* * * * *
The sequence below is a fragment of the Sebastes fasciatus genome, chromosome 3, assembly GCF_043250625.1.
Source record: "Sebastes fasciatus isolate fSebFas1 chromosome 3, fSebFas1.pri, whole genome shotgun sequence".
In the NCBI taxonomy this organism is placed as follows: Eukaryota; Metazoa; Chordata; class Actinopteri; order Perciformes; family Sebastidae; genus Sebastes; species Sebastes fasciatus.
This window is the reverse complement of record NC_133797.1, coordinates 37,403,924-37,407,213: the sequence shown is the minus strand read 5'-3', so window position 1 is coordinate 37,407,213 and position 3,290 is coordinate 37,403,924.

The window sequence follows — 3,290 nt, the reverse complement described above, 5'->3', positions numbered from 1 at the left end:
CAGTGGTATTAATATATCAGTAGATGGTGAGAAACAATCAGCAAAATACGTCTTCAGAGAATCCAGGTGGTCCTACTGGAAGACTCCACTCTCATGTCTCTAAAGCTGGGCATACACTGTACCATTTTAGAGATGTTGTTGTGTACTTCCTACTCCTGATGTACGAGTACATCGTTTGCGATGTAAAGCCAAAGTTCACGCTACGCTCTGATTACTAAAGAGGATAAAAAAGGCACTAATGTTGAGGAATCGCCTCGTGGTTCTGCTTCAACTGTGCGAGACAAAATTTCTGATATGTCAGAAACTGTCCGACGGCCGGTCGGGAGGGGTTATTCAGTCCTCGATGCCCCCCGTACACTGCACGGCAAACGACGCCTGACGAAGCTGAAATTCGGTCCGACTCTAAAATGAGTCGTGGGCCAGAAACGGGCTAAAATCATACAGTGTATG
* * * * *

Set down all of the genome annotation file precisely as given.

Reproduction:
The sequence below is a fragment of the Sebastes fasciatus genome, chromosome 3, assembly GCF_043250625.1.
Source record: "Sebastes fasciatus isolate fSebFas1 chromosome 3, fSebFas1.pri, whole genome shotgun sequence".
In the NCBI taxonomy this organism is placed as follows: Eukaryota; Metazoa; Chordata; class Actinopteri; order Perciformes; family Sebastidae; genus Sebastes; species Sebastes fasciatus.
This window is the reverse complement of record NC_133797.1, coordinates 37,403,924-37,407,213: the sequence shown is the minus strand read 5'-3', so window position 1 is coordinate 37,407,213 and position 3,290 is coordinate 37,403,924.

The window sequence follows — 3,290 nt, the reverse complement described above, 5'->3', positions numbered from 1 at the left end:
CAGTGGTATTAATATATCAGTAGATGGTGAGAAACAATCAGCAAAATACGTCTTCAGAGAATCCAGGTGGTCCTACTGGAAGACTCCACTCTCATGTCTCTAAAGCTGGGCATACACTGTACCATTTTAGAGATGTTGTTGTGTACTTCCTACTCCTGATGTACGAGTACATCGTTTGCGATGTAAAGCCAAAGTTCACGCTACGCTCTGATTACTAAAGAGGATAAAAAAGGCACTAATGTTGAGGAATCGCCTCGTGGTTCTGCTTCAACTGTGCGAGACAAAATTTCTGATATGTCAGAAACTGTCCGACGGCCGGTCGGGAGGGGTTATTCAGTCCTCGATGCCCCCCGTACACTGCACGGCAAACGACGCCTGACGAAGCTGAAATTCGGTCCGACTCTAAAATGAGTCGTGGGCCAGAAACGGGCTAAAATCATACAGTGTATG